2. Voice type — I’d say, don’t get too specific unless you’re doing German house auditions, and then you really need to stick to ONE fach and not stray, repertoire-wise with what you offer. For non-German house auditions, unless you really exactly fit into one niche and no other, I’d be very vague and let them figure it out by your repertoire. Many people have such conflicting ideas about what each fach is, and who should sing what. You might turn someone off by calling yourself a dramatic mezzo, and then having some Rossini on your aria list! People are weird. «Lyric coloratura soprano» could put it immediately in their minds that I have a small, high voice or could make them imagine more emphasis on the lyric part like Sutherland. Better to put «Laura Claycomb, soprano» and let them figure out what type from my repertoire and my audition. Soprano, mezzo-soprano, contralto (if you REALLY REALLY are a naturally dark, dark voice with low notes for days and some higher notes so we don’t think you’re just a soprano with no upper range who’s darkening her voice), counter-tenor, sopranist, tenor, baritone, bass-baritone, bass are all good types. There is no such thing as a baritenor or a tenor-counter-tenor. (There was such a guy who called himself this who came in and sang half mezzo arias and half tenor arias in an audition…. and badly.) Choose one voice type and make sure your repertoire reflects that. I would stay away from offering arias that traditionally go to a different voice, but that nowadays are being cast in a different way (Cherubino sung by a soprano, Zerlina and Despina by a mezzo, et al.) Although they work in the operas, most people casting things these days are NOT that well-informed, sorry to say, not that open-minded, and will just be confused by you offering different fach stuff. If you’ve changed fach lately, offer only ONE fach’s repertoire for your auditions, even if that means offering only two or three arias. No reason to sing something no longer suitable just to have something on your list.
  3. address- sounds stupid, but some people forget to include how someone can contact you! Your address should be the address where you will be easily reached or that messages can get easily forwarded to you. Before you have an agent, it is especially important to have an easily reachable phone number, fax, etc… If this means sending all mail through your Dad’s office or your parents’ house, then so be it.
  4. vital statistics — some people who are interested in Broadway, etc… like to put their height and weight, color of hair/eyes (it’s a black and white picture you’re including) on their resumes. I don’t think it’s that appropriate on professional classical singers’ resumes to include this information, but I thought you should be aware of the option.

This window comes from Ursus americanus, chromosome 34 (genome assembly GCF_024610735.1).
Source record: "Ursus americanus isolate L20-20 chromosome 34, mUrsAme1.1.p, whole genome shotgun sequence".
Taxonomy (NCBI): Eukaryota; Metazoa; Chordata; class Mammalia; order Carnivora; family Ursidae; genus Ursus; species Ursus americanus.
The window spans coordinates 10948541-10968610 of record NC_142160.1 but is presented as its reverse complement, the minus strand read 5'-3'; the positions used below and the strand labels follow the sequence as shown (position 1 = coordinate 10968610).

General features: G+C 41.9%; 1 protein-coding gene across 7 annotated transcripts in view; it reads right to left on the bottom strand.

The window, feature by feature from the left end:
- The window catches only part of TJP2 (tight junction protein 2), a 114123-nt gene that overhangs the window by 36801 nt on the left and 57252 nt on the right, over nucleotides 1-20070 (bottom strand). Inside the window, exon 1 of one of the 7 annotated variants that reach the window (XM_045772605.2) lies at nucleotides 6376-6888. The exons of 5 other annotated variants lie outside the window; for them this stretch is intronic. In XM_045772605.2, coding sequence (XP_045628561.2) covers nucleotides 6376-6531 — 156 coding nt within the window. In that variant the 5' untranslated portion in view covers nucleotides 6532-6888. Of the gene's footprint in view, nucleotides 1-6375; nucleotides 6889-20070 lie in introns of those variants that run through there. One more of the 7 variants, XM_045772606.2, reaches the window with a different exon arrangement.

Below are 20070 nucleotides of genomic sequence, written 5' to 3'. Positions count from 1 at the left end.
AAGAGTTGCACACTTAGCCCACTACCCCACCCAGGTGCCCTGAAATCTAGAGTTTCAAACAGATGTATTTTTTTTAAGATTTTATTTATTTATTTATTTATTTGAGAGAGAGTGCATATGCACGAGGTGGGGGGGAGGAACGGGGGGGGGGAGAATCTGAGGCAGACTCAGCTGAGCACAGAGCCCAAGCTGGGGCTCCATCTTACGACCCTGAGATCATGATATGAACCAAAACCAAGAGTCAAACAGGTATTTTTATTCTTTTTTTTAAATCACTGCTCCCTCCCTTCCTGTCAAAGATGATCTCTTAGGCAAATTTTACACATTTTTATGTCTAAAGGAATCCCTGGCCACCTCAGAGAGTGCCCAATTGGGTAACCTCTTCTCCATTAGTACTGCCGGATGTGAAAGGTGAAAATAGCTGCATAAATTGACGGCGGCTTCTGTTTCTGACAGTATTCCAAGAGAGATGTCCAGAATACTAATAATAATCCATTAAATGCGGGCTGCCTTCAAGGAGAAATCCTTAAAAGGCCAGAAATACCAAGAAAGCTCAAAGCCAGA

5. Your operatic repertoire — you can have two parts to this: «roles performed» and then a list of «roles prepared.» I found this useful when I had hardly done any main roles. That way, although I had only done «Giannetta» in «Elisir d’amore,» and «Papagena» in «Die Zauberflöte,» they could find out that I was prepared to do «Adina» and «Pamina.» It shows a seriousness and good work ethic to your auditioner, and can give them ideas in casting, plus make them think of you as a front-runner, not just a comprimario, even if that’s all you’ve done so far.You should put the following information in a easy to read table under roles: the role, the opera, (the composer, if you like, or if you have some highly non-standard repertoire) (if you learned a lot in English translation, go ahead and put what language everything was in, so as not to mislead someone), what opera company or school, which year — this is strongly recommended but not absolutely necessary, and conductor or director if you esteem them a big enough deal to mention. Once you get to a certain point when you want people to quit thinking of you as a student, I’d relegate roles done at university to the «roles prepared» pile. In the «roles prepared» pile, make a list of roles and the opera they come from. Don’t include partially learned roles or now-inappropriate roles just to pad things. Even if you did something, why include it unless it reflects well what you’d like to do? Only put what you do NOW unless there isn’t anything on your resume because you’ve just changed voice types. If that’s the case and you desperately want to show you’ve been working already — just in another voice type — I think it might be good to put dates on roles you did as a mezzo, now that you’re a soprano… with then «roles prepared» or all your NEW rep at the top so people can understand that you had a life before being a soprano. This is just an idea.